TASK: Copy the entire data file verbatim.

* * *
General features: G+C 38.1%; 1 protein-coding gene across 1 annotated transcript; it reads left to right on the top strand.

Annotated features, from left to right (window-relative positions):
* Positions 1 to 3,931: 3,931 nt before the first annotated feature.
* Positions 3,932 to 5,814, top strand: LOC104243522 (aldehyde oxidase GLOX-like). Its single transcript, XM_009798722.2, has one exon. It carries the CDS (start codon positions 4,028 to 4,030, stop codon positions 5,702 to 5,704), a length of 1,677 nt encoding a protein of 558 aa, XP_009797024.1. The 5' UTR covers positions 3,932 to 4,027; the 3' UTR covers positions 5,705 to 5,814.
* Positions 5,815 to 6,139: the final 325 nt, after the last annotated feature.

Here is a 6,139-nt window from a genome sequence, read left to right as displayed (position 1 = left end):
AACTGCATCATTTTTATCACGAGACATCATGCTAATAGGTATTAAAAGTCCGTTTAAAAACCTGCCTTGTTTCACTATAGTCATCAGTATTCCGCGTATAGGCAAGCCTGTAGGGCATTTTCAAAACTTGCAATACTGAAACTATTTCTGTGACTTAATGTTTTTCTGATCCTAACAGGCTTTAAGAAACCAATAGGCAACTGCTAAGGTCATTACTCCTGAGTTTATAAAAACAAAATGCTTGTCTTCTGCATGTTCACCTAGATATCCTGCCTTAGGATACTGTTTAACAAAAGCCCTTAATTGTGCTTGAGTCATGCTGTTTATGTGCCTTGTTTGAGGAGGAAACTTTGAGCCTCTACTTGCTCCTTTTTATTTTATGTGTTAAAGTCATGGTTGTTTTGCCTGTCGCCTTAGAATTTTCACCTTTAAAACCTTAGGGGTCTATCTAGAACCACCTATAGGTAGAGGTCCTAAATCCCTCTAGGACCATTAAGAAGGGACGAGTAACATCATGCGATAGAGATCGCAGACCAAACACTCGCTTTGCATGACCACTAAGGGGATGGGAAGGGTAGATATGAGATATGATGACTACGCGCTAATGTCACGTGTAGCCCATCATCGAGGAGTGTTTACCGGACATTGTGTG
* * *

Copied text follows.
General features: G+C 38.1%; 1 protein-coding gene across 1 annotated transcript; it reads left to right on the top strand.

Annotated features, from left to right (window-relative positions):
* Positions 1 to 3,931: 3,931 nt before the first annotated feature.
* Positions 3,932 to 5,814, top strand: LOC104243522 (aldehyde oxidase GLOX-like). Its single transcript, XM_009798722.2, has one exon. It carries the CDS (start codon positions 4,028 to 4,030, stop codon positions 5,702 to 5,704), a length of 1,677 nt encoding a protein of 558 aa, XP_009797024.1. The 5' UTR covers positions 3,932 to 4,027; the 3' UTR covers positions 5,705 to 5,814.
* Positions 5,815 to 6,139: the final 325 nt, after the last annotated feature.

Here is a 6,139-nt window from a genome sequence, read left to right as displayed (position 1 = left end):
AACTGCATCATTTTTATCACGAGACATCATGCTAATAGGTATTAAAAGTCCGTTTAAAAACCTGCCTTGTTTCACTATAGTCATCAGTATTCCGCGTATAGGCAAGCCTGTAGGGCATTTTCAAAACTTGCAATACTGAAACTATTTCTGTGACTTAATGTTTTTCTGATCCTAACAGGCTTTAAGAAACCAATAGGCAACTGCTAAGGTCATTACTCCTGAGTTTATAAAAACAAAATGCTTGTCTTCTGCATGTTCACCTAGATATCCTGCCTTAGGATACTGTTTAACAAAAGCCCTTAATTGTGCTTGAGTCATGCTGTTTATGTGCCTTGTTTGAGGAGGAAACTTTGAGCCTCTACTTGCTCCTTTTTATTTTATGTGTTAAAGTCATGGTTGTTTTGCCTGTCGCCTTAGAATTTTCACCTTTAAAACCTTAGGGGTCTATCTAGAACCACCTATAGGTAGAGGTCCTAAATCCCTCTAGGACCATTAAGAAGGGACGAGTAACATCATGCGATAGAGATCGCAGACCAAACACTCGCTTTGCATGACCACTAAGGGGATGGGAAGGGTAGATATGAGATATGATGACTACGCGCTAATGTCACGTGTAGCCCATCATCGAGGAGTGTTTACCGGACATTGTGTG